Arsenic is a metalloid that causes harm to humans and the environment. However, certain species of prokaryotes can use arsenic (through the process of oxidation or reduction) for energy storage and growth purposes. Therefore, it is essential to remove and reduce this pollutant through various physical, chemical, and biological approaches. Using bio rehabilitation to remove and mobilize pollutants from contaminated soils and waters can be an effective and economical way as many microorganisms degrade these pollutants successfully from the environment.

Field research, and the literature review, revealed most of the study results. Altogether, the identification of the problem defined by the survey gave a lot of information on the issue discussed. At the stage of analysis of similar examples around the world, botanical gardens of different periods helped the compilation of the functional scheme of the complex. In the last stage, the proposal for the botanical garden was given, considering the new concept and the operating system while using impetus from the local architecture.

“Kosovo Botanical Garden” project foresees to improve the student’s study conditions and the wellbeing of the citizens but foremost solving a severe problem such as that of the mining landfill of Kishnica.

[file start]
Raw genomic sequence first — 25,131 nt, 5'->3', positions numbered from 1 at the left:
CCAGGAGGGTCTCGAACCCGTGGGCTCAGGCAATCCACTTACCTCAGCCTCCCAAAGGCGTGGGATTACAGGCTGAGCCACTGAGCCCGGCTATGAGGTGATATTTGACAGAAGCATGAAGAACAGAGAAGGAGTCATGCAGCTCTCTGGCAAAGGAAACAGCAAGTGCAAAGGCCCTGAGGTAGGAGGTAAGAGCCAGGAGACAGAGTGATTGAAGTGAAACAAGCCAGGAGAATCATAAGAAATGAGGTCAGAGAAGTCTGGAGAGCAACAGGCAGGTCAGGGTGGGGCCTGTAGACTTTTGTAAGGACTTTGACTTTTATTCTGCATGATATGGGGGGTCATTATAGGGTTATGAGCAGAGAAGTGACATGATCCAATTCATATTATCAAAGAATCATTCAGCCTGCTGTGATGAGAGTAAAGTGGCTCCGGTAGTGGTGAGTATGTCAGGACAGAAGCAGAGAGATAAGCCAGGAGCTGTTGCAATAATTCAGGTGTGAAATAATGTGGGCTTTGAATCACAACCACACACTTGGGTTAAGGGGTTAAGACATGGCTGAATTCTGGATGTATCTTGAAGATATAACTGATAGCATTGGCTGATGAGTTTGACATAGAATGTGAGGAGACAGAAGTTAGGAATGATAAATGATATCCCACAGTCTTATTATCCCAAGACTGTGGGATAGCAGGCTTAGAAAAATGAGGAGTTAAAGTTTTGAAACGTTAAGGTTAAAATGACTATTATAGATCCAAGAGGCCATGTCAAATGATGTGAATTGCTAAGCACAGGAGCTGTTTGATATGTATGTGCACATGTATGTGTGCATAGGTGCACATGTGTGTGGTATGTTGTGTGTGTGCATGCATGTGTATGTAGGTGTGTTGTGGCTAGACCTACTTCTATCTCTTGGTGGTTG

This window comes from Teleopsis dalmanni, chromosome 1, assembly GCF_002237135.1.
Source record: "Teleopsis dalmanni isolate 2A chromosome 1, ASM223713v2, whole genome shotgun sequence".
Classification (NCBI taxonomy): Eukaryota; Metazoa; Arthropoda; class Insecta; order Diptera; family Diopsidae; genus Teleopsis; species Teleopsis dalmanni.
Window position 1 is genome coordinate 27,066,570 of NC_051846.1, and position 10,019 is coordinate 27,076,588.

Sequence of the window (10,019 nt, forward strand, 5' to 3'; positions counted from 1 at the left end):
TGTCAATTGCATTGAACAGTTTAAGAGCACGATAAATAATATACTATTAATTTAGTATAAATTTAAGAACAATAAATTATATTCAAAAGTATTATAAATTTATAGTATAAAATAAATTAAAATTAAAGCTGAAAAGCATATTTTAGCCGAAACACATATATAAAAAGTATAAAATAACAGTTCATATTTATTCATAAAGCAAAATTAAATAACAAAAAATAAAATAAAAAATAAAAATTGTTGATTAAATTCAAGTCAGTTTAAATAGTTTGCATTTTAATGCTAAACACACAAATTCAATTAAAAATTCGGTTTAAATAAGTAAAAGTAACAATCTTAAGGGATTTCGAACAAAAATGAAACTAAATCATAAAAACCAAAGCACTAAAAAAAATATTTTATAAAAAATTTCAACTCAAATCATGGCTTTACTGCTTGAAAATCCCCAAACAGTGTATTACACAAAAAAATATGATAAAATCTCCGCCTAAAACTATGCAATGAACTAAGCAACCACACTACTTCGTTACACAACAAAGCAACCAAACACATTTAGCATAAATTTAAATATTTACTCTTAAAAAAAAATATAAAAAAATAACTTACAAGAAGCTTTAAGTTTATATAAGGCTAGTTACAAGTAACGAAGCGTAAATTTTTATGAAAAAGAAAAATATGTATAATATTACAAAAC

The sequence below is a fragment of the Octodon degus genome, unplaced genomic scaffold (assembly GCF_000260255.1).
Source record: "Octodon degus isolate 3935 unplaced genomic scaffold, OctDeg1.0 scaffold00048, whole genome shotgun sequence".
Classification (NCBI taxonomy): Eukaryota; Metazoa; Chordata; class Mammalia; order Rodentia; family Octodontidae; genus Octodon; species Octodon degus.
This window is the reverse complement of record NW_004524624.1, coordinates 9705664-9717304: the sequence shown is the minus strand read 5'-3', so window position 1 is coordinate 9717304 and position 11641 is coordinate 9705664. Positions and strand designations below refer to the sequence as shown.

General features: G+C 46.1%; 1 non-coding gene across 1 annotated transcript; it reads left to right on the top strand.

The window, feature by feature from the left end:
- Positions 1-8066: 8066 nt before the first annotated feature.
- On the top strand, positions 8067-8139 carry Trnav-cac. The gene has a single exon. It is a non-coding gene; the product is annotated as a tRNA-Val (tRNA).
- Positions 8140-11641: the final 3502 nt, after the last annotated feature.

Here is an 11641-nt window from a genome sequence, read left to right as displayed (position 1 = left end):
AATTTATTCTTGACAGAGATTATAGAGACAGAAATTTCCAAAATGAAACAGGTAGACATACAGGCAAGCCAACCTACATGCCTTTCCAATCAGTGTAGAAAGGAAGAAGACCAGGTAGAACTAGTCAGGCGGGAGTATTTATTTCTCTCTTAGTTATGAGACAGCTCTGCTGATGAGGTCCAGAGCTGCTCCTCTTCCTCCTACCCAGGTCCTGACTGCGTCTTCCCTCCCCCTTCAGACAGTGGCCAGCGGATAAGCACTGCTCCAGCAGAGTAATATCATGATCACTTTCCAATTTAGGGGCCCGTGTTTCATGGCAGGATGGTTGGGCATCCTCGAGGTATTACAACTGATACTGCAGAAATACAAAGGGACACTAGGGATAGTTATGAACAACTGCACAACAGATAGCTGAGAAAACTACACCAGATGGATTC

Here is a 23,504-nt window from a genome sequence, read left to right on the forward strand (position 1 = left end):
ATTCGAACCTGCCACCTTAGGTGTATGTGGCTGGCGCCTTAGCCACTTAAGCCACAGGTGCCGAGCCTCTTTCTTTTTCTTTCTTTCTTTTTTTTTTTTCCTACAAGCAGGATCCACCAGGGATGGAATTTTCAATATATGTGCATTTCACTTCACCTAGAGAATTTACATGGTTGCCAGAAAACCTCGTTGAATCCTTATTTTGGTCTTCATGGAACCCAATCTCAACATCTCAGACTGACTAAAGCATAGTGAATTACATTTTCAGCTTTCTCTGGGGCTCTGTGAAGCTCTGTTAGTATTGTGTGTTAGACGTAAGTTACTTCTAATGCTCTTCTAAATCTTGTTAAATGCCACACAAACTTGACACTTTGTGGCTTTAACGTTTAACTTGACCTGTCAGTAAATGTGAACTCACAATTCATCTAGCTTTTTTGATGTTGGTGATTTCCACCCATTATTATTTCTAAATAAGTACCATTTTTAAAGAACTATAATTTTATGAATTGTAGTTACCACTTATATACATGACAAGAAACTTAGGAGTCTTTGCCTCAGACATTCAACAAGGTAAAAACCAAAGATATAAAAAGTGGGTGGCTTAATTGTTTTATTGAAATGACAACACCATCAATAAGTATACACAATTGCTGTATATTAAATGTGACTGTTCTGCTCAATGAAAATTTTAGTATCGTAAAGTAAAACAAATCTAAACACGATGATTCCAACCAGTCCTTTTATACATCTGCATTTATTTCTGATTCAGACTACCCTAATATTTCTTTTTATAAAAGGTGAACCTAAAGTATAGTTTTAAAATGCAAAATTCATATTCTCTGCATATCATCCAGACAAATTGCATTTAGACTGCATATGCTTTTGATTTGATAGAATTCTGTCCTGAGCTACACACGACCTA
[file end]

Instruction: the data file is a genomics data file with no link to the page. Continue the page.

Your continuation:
The design and implementation of such a project will be a significant challenge. Unfortunately, the infrastructure in Kosovo does not offer great opportunities for the realization and functioning of these complexes. Still, it would be best to fund and oversee this project by EU investment or other foreign organizations.

Suggestions for further implications are more detailed research in the region, opportunities to use the latest technology, the inclusion of all stakeholders into a comprehensive discussion related to botany or botanical garden in general.

Acknowledgements

The studies reported in this article are extensions of master thesis done by Diellza Hajrizi, mentored by Arta Basha – Jakupi and supplementary observations by Dukagjin Zeka. This research did not receive any specific grant from funding agencies in the public, commercial, or not-for-profit sectors.

Competing Interests

The authors have no competing interests to declare.